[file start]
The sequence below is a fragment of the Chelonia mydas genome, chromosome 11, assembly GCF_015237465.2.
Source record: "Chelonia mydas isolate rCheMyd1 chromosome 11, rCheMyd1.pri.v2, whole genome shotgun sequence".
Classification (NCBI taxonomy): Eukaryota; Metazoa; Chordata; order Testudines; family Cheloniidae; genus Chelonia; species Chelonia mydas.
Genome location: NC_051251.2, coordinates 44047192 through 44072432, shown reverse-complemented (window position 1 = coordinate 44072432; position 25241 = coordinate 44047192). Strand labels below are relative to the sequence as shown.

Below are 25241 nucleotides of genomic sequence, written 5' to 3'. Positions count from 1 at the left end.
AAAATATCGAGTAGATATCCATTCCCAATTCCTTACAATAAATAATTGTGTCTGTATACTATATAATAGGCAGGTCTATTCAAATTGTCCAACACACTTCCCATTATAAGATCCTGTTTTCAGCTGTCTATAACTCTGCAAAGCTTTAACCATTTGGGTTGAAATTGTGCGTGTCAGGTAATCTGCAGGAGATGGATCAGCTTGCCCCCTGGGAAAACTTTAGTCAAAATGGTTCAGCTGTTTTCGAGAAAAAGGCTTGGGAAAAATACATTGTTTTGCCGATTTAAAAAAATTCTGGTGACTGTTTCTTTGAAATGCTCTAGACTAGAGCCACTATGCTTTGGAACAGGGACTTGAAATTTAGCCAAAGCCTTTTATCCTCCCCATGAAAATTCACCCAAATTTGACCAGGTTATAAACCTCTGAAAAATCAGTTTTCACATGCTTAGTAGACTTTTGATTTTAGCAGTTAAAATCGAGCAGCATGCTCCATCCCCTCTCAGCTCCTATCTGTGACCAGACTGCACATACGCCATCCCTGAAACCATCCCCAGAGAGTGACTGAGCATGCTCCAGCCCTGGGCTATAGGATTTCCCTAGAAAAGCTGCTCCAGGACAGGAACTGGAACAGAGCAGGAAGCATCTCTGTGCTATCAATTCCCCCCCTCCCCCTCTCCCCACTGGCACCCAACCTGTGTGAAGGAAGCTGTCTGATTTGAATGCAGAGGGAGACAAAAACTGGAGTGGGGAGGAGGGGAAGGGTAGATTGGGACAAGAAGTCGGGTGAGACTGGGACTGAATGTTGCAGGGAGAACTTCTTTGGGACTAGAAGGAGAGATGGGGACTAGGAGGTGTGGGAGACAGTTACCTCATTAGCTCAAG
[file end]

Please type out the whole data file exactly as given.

The sequence below is a fragment of the Chelonia mydas genome, chromosome 11, assembly GCF_015237465.2.
Source record: "Chelonia mydas isolate rCheMyd1 chromosome 11, rCheMyd1.pri.v2, whole genome shotgun sequence".
Classification (NCBI taxonomy): Eukaryota; Metazoa; Chordata; order Testudines; family Cheloniidae; genus Chelonia; species Chelonia mydas.
Genome location: NC_051251.2, coordinates 44047192 through 44072432, shown reverse-complemented (window position 1 = coordinate 44072432; position 25241 = coordinate 44047192). Strand labels below are relative to the sequence as shown.

Below are 25241 nucleotides of genomic sequence, written 5' to 3'. Positions count from 1 at the left end.
AAAATATCGAGTAGATATCCATTCCCAATTCCTTACAATAAATAATTGTGTCTGTATACTATATAATAGGCAGGTCTATTCAAATTGTCCAACACACTTCCCATTATAAGATCCTGTTTTCAGCTGTCTATAACTCTGCAAAGCTTTAACCATTTGGGTTGAAATTGTGCGTGTCAGGTAATCTGCAGGAGATGGATCAGCTTGCCCCCTGGGAAAACTTTAGTCAAAATGGTTCAGCTGTTTTCGAGAAAAAGGCTTGGGAAAAATACATTGTTTTGCCGATTTAAAAAAATTCTGGTGACTGTTTCTTTGAAATGCTCTAGACTAGAGCCACTATGCTTTGGAACAGGGACTTGAAATTTAGCCAAAGCCTTTTATCCTCCCCATGAAAATTCACCCAAATTTGACCAGGTTATAAACCTCTGAAAAATCAGTTTTCACATGCTTAGTAGACTTTTGATTTTAGCAGTTAAAATCGAGCAGCATGCTCCATCCCCTCTCAGCTCCTATCTGTGACCAGACTGCACATACGCCATCCCTGAAACCATCCCCAGAGAGTGACTGAGCATGCTCCAGCCCTGGGCTATAGGATTTCCCTAGAAAAGCTGCTCCAGGACAGGAACTGGAACAGAGCAGGAAGCATCTCTGTGCTATCAATTCCCCCCCTCCCCCTCTCCCCACTGGCACCCAACCTGTGTGAAGGAAGCTGTCTGATTTGAATGCAGAGGGAGACAAAAACTGGAGTGGGGAGGAGGGGAAGGGTAGATTGGGACAAGAAGTCGGGTGAGACTGGGACTGAATGTTGCAGGGAGAACTTCTTTGGGACTAGAAGGAGAGATGGGGACTAGGAGGTGTGGGAGACAGTTACCTCATTAGCTCAAG